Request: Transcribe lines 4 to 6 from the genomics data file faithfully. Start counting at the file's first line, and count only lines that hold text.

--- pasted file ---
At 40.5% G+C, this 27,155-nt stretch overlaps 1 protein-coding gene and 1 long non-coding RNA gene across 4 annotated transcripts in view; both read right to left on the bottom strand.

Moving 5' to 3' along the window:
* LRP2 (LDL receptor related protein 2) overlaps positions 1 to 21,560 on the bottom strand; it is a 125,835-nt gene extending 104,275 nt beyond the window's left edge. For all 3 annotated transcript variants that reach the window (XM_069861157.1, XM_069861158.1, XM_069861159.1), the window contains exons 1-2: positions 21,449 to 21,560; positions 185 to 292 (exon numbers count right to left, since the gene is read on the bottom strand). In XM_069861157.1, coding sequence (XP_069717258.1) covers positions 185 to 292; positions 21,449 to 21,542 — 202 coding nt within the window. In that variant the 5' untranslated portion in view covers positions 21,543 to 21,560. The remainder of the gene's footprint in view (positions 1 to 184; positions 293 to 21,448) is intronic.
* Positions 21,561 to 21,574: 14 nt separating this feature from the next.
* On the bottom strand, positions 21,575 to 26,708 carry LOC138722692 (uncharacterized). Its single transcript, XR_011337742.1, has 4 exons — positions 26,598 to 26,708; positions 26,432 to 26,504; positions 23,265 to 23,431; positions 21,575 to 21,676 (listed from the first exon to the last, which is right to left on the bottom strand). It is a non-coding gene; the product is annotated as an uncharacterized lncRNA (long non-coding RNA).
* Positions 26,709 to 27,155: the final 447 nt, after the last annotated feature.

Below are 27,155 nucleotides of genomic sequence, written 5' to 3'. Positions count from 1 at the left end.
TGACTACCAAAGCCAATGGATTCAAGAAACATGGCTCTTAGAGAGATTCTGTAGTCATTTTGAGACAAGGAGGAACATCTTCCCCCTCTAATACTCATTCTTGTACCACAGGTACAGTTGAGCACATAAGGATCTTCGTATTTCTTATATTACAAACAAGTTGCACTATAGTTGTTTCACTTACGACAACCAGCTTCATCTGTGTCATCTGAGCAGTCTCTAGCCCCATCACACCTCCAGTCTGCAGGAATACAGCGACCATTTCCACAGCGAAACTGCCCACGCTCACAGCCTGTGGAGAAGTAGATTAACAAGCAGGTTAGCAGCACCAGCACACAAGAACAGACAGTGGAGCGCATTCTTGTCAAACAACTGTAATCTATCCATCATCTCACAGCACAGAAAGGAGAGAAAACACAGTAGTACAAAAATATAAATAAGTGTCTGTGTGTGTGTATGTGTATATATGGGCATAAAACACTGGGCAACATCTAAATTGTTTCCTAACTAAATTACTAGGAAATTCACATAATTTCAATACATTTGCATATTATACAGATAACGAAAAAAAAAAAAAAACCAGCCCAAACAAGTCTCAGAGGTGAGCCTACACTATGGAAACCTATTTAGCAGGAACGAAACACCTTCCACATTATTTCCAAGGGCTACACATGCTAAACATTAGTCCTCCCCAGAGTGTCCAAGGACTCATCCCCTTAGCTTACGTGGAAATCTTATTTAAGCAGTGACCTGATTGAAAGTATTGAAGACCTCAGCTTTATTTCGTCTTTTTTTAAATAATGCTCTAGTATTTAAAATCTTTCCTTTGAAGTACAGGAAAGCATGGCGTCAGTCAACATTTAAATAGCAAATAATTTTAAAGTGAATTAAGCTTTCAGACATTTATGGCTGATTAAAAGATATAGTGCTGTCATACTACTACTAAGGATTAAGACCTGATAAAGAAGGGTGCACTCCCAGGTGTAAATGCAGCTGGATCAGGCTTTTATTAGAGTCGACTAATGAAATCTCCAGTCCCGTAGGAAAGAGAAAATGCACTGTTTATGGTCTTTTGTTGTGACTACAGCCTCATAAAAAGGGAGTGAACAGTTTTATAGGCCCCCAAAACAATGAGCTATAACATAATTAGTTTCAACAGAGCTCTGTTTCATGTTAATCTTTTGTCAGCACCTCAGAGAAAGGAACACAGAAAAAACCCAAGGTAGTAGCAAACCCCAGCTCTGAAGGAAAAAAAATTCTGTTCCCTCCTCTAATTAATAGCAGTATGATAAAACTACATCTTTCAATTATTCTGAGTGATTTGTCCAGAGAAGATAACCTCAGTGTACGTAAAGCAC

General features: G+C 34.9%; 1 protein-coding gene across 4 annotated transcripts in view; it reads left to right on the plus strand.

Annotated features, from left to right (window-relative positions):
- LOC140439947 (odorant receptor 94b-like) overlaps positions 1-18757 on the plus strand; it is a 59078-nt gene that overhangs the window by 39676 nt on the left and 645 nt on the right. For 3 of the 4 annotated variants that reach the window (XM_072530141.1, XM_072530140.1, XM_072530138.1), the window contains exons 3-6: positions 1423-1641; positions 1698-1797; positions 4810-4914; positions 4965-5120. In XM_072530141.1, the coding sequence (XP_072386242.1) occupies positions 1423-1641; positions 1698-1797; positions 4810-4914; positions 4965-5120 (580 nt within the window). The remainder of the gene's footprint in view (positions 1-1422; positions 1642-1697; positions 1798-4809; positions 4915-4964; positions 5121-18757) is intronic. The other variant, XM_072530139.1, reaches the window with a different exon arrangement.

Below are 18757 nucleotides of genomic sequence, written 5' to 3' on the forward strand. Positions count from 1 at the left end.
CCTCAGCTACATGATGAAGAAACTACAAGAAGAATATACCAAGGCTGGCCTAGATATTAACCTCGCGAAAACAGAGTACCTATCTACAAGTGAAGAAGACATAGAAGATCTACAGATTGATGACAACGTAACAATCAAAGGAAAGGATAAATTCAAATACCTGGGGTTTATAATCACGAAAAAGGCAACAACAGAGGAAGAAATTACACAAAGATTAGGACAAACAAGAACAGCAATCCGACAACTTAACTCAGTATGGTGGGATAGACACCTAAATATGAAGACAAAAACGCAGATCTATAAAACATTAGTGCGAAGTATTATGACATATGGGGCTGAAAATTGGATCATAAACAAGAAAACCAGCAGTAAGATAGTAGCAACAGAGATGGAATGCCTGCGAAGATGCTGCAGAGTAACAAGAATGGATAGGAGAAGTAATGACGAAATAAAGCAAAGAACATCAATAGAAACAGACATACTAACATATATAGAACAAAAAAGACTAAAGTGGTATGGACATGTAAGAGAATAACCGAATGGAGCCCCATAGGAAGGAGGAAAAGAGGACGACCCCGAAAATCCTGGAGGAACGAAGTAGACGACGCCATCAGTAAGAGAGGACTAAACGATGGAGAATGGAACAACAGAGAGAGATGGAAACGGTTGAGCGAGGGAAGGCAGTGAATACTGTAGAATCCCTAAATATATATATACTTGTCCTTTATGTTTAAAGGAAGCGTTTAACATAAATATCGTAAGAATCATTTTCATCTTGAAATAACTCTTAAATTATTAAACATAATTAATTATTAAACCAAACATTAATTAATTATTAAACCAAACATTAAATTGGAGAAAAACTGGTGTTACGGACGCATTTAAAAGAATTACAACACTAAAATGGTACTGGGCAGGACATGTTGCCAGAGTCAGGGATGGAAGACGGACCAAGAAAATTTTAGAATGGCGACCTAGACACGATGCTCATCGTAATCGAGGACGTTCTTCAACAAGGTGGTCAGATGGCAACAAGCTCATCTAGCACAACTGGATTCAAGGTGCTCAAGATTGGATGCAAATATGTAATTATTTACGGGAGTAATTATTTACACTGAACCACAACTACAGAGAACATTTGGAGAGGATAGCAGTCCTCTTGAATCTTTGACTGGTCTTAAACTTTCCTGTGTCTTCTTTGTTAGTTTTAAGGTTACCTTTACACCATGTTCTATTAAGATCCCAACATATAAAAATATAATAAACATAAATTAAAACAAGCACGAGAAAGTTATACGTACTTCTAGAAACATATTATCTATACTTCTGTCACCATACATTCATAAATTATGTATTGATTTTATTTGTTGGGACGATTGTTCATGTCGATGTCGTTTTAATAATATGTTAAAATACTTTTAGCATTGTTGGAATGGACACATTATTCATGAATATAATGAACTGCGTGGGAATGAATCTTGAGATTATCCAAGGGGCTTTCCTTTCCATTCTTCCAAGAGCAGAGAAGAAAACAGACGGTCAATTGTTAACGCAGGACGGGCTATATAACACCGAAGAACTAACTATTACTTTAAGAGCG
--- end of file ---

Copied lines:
* Positions 21,561 to 21,574: 14 nt separating this feature from the next.
* On the bottom strand, positions 21,575 to 26,708 carry LOC138722692 (uncharacterized). Its single transcript, XR_011337742.1, has 4 exons — positions 26,598 to 26,708; positions 26,432 to 26,504; positions 23,265 to 23,431; positions 21,575 to 21,676 (listed from the first exon to the last, which is right to left on the bottom strand). It is a non-coding gene; the product is annotated as an uncharacterized lncRNA (long non-coding RNA).
* Positions 26,709 to 27,155: the final 447 nt, after the last annotated feature.